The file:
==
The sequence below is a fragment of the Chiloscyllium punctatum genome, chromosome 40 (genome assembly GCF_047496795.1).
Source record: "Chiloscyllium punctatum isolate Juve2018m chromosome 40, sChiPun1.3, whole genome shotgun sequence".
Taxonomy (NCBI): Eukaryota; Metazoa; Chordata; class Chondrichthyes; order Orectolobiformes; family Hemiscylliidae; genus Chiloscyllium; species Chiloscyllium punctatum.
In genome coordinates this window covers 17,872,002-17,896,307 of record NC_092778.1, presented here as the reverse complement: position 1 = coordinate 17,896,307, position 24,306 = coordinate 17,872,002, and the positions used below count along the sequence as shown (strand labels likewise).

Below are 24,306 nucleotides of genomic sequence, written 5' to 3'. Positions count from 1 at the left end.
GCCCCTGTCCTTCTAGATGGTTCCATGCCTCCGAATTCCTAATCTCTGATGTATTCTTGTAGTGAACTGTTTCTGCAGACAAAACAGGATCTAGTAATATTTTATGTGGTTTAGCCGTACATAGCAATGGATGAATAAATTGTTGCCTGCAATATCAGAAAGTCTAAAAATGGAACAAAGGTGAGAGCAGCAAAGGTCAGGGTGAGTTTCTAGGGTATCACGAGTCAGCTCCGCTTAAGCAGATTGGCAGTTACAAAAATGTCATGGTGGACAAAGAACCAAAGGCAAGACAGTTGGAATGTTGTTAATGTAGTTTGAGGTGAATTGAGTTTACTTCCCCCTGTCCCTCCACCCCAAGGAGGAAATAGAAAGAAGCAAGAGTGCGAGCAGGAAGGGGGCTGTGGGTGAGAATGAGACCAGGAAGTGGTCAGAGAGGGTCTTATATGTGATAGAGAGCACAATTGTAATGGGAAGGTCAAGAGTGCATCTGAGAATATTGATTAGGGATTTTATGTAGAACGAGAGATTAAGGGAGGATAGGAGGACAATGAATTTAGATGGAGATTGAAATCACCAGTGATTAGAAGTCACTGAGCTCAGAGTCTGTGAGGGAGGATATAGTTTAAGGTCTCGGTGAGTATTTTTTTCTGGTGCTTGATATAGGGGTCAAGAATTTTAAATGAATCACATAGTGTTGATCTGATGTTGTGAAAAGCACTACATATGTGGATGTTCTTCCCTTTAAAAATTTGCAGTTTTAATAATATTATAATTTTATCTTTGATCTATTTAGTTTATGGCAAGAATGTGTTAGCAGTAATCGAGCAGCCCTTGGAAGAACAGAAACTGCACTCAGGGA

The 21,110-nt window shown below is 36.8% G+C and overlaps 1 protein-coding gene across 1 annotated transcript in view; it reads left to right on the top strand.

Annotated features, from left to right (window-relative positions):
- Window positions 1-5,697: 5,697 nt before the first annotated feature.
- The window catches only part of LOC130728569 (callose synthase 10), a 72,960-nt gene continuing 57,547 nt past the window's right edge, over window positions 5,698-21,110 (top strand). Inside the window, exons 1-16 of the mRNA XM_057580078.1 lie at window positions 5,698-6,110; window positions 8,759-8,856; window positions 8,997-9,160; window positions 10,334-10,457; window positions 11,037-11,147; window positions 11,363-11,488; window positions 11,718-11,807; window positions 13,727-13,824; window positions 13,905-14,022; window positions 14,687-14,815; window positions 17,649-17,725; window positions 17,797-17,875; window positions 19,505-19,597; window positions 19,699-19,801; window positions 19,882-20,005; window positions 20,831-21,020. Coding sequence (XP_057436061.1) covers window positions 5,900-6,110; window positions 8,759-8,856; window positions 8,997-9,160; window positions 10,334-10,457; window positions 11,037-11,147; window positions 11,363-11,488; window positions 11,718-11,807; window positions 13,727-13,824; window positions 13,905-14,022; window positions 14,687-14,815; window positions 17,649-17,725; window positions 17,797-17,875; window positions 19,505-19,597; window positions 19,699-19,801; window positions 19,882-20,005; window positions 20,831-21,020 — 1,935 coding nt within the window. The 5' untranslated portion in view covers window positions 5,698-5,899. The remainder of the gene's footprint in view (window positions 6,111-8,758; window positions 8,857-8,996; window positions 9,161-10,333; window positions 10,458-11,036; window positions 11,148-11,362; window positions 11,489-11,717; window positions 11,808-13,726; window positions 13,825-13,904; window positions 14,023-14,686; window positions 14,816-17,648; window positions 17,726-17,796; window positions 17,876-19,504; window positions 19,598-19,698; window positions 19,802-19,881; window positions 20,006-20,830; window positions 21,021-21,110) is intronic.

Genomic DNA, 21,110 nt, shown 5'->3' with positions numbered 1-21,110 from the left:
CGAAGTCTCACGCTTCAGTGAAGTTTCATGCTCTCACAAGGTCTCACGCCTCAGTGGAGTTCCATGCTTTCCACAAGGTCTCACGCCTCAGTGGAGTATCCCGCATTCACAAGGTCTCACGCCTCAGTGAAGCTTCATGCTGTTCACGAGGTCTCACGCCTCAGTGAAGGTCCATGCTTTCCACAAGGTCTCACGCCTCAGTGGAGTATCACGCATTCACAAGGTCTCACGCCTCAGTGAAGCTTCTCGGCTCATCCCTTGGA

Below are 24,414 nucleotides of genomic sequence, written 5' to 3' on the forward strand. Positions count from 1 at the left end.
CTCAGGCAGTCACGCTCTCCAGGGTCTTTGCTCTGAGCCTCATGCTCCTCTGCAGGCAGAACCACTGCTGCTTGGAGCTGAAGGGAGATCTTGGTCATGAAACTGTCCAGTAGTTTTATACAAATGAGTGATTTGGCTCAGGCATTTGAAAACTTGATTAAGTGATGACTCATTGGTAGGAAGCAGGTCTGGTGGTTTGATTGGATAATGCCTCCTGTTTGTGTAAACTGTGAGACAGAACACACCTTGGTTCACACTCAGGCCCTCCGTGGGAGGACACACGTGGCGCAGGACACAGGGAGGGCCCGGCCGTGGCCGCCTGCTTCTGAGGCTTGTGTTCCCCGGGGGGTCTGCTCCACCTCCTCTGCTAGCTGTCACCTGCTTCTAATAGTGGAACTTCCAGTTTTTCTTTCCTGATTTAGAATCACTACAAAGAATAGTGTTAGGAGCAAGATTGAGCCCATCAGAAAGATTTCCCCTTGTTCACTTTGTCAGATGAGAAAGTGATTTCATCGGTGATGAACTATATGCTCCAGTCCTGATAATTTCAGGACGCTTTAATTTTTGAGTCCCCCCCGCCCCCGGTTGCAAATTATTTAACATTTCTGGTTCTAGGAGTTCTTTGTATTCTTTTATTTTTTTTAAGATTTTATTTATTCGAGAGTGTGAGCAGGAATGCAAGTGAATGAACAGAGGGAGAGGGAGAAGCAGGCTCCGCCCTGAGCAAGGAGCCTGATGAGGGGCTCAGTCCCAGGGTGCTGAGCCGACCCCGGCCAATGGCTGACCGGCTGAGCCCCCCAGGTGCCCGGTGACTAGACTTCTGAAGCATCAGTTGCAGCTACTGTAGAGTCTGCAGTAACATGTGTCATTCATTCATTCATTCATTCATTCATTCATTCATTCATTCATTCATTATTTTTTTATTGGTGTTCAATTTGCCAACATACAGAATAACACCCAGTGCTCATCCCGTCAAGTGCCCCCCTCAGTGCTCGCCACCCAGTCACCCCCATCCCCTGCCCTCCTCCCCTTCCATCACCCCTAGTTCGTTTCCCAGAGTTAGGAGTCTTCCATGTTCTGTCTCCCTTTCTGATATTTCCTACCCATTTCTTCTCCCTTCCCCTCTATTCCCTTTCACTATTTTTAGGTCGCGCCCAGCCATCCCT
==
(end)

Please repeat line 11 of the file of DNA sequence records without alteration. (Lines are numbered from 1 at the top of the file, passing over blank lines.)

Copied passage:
Genomic DNA, 21,110 nt, shown 5'->3' with positions numbered 1-21,110 from the left: